;) Maybe I'm just weary from a long week, but you'll have to spell out for me the wink and the nod from paragraph 1.

Technical analysis on gold is woefully insufficient as a data source at this stage. The primary drivers of gold and silver presently are fundamental developments and the ever-looming reversal of the USD rally. Gold could skip to $1,200 on a dime before long, or it could correct further to touch $900 or $880... no one can predict the short-term movements of gold and silver right now.


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#5) On March 06, 2009 at 11:32 PM, GeneralDemon (26.32) wrote:

Chris, I am not interested in the data for TA use. I use charts to gauge relationships (the old fashioned way). I am interested in the relationship of crude oil consumed by mining operations (x variable) to the base metal produced (either ore extraction or preferably, refined product - function of x). I am sorry I wasn't clear in my 1st. post -

I am a believer in the theory that the price erosion experienced now by demand destruction is soon to be replaced by the realization of pending dollar devaluation (your view too, correct?)

There might be some interesting fluctuations in the graph at key times that could portend what will happen shortly - the mining companies must hedge their oil, right? Maybe there is too much info needed that can't be assertained?  Can an mining company conserve oil by modifiying operations?

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#6) On March 07, 2009 at 8:16 AM, oversea (< 20) wrote:

Quite interesting.

I own some FCX since the end of last year, at first they went down a little, but now they are on the upswing since the beginning of February. So it would be very kind of you if you could post some infos about FCX's financials. I have some other base metals mining stocks (RIO, TIE) because in my opinion they'll be among the first to rise after this mess. I've added also a few shares of a small cap, GMO, because molybdenum's ores are rare in the US. Next on my wish list are TECK, CCJ, PCU. I'm wandering if not buying also USAC, another small cap, since antimony is another rare metal in the US. Now it seems that also lithium has good perspectives, but I don't know any good stock for it. Could you kindly give us the name of a reliable informations site about commodities? I believe there are some real bargains to be made right now also for an old fashioned buy and hold guy like me. Unfortunately most financial advisors seem to be scared by mining stocks, or to ignore them, so they aren't a reliable source of infos.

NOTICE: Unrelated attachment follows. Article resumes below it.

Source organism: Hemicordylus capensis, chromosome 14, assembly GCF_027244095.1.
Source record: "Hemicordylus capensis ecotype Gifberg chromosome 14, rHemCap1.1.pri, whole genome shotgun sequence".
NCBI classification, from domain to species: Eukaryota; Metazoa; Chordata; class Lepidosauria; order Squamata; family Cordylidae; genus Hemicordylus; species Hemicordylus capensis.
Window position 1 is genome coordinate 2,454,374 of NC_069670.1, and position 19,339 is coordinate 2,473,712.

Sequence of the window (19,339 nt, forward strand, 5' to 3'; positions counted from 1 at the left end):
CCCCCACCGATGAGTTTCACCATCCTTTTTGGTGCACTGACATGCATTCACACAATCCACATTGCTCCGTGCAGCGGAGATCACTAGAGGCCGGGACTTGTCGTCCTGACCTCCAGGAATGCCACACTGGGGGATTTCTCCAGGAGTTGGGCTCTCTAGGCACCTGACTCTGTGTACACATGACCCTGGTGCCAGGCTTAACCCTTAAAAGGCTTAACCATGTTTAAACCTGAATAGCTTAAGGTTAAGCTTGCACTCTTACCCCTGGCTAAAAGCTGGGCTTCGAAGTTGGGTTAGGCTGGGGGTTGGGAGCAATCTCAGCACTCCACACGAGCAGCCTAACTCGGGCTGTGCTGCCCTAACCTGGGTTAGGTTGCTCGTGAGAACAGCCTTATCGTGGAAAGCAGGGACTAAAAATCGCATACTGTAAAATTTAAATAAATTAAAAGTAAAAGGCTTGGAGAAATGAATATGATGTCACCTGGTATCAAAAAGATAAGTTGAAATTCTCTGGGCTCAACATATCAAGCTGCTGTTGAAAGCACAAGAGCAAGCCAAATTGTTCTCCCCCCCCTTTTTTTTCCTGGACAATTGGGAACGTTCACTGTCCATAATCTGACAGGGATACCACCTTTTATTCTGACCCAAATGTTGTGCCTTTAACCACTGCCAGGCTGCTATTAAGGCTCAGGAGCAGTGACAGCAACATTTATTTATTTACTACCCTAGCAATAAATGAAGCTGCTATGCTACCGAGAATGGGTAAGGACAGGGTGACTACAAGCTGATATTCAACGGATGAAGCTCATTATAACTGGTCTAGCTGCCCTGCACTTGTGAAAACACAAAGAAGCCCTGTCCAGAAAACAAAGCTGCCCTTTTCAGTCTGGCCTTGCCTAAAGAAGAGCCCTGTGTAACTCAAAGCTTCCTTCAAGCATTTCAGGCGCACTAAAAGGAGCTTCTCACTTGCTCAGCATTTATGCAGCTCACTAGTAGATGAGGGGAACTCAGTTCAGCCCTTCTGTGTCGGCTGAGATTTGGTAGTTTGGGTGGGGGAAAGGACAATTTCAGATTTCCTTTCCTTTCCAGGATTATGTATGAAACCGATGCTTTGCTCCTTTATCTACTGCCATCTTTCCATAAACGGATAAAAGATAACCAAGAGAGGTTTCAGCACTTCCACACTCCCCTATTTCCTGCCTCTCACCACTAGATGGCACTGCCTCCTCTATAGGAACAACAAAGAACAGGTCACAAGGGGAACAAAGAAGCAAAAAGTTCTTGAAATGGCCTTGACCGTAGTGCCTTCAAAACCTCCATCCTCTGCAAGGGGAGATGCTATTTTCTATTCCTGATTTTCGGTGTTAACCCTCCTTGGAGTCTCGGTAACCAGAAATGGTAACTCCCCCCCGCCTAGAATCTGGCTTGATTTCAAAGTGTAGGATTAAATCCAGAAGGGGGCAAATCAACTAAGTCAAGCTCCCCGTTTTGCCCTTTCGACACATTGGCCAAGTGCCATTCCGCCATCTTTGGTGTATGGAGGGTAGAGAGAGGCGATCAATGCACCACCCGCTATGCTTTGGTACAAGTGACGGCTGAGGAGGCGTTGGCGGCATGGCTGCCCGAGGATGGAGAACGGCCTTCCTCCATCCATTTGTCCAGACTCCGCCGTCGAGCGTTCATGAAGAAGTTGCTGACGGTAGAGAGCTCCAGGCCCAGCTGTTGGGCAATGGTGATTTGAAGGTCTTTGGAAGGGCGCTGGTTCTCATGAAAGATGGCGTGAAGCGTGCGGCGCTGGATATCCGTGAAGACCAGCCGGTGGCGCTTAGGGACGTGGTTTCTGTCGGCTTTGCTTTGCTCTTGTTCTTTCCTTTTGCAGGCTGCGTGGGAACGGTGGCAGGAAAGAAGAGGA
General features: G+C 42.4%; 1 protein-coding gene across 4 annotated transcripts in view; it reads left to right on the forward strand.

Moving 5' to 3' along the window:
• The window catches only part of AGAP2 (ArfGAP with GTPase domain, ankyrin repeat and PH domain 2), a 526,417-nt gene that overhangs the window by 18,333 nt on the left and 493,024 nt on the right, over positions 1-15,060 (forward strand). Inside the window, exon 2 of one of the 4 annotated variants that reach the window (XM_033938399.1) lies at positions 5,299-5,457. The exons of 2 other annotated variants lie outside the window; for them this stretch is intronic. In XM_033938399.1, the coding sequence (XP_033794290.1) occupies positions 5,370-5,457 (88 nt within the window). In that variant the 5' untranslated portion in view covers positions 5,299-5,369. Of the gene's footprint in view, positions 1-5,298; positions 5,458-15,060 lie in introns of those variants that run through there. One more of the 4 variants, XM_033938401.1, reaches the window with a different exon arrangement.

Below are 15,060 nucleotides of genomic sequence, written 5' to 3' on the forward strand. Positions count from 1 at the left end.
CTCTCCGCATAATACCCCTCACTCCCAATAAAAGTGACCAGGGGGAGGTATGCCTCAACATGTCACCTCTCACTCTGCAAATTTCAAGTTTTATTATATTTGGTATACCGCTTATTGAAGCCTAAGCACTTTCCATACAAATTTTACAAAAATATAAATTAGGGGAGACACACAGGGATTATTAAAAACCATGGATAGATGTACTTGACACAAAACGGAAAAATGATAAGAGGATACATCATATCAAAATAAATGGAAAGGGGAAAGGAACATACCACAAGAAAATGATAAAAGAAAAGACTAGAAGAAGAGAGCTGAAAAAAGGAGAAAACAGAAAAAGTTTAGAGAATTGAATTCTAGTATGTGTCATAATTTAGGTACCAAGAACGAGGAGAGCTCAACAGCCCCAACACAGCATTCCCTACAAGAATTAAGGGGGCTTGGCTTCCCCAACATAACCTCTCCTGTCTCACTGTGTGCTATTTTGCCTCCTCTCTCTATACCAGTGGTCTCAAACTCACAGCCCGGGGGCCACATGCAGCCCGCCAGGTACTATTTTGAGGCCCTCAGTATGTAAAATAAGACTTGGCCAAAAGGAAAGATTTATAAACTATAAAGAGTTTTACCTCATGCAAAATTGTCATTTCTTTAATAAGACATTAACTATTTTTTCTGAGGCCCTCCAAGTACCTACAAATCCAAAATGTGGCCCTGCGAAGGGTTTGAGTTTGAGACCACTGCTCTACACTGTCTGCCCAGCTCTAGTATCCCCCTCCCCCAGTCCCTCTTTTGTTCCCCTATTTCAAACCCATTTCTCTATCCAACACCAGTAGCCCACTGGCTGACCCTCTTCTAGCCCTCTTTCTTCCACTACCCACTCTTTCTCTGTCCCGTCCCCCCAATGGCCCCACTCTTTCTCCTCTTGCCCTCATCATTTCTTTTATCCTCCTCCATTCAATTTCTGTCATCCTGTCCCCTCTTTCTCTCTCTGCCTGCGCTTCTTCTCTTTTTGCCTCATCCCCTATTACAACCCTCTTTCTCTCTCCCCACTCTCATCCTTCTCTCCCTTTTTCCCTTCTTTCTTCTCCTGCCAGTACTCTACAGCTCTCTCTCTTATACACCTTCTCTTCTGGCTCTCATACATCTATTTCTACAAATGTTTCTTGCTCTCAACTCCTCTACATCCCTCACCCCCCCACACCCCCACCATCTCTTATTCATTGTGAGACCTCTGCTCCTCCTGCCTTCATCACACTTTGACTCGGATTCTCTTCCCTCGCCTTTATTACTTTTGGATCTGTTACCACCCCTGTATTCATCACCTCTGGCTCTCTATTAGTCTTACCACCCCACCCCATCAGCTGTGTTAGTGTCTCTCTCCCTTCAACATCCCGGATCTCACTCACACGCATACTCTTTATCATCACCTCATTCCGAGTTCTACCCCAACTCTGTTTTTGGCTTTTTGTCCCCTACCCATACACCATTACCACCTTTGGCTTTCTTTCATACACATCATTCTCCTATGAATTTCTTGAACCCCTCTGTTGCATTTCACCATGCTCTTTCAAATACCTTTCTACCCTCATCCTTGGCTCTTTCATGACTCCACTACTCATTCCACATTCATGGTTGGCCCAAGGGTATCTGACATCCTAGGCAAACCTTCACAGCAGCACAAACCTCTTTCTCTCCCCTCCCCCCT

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#7) On March 08, 2009 at 4:36 PM, Tastylunch (28.70) wrote:

As usual d@mn good article Sinchi. The Fool is lucky to have you.

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#8) On March 09, 2009 at 4:00 PM, kaskoosek (30.24) wrote:


Gold is the most overvalued commidity.

I really do not understand all the fascination. Just because other people are buying it means I should too.


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#9) On March 09, 2009 at 4:05 PM, XMFSinchiruna (26.55) wrote:


Gold is not a commodity. I'm sorry that you don't understand. :)

On what basis do you stake your claim that gold is overvalued??

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#10) On March 10, 2009 at 7:11 AM, Xciteddon (66.64) wrote:

Thank you so much for all the information you have written about these last few blogs! I have really enjoyed them. I agree that for the long haul metals are a good buy. I think copper will really go. I also agree that China will be the first indicator of the market. Thanks again so much and please keep it comming!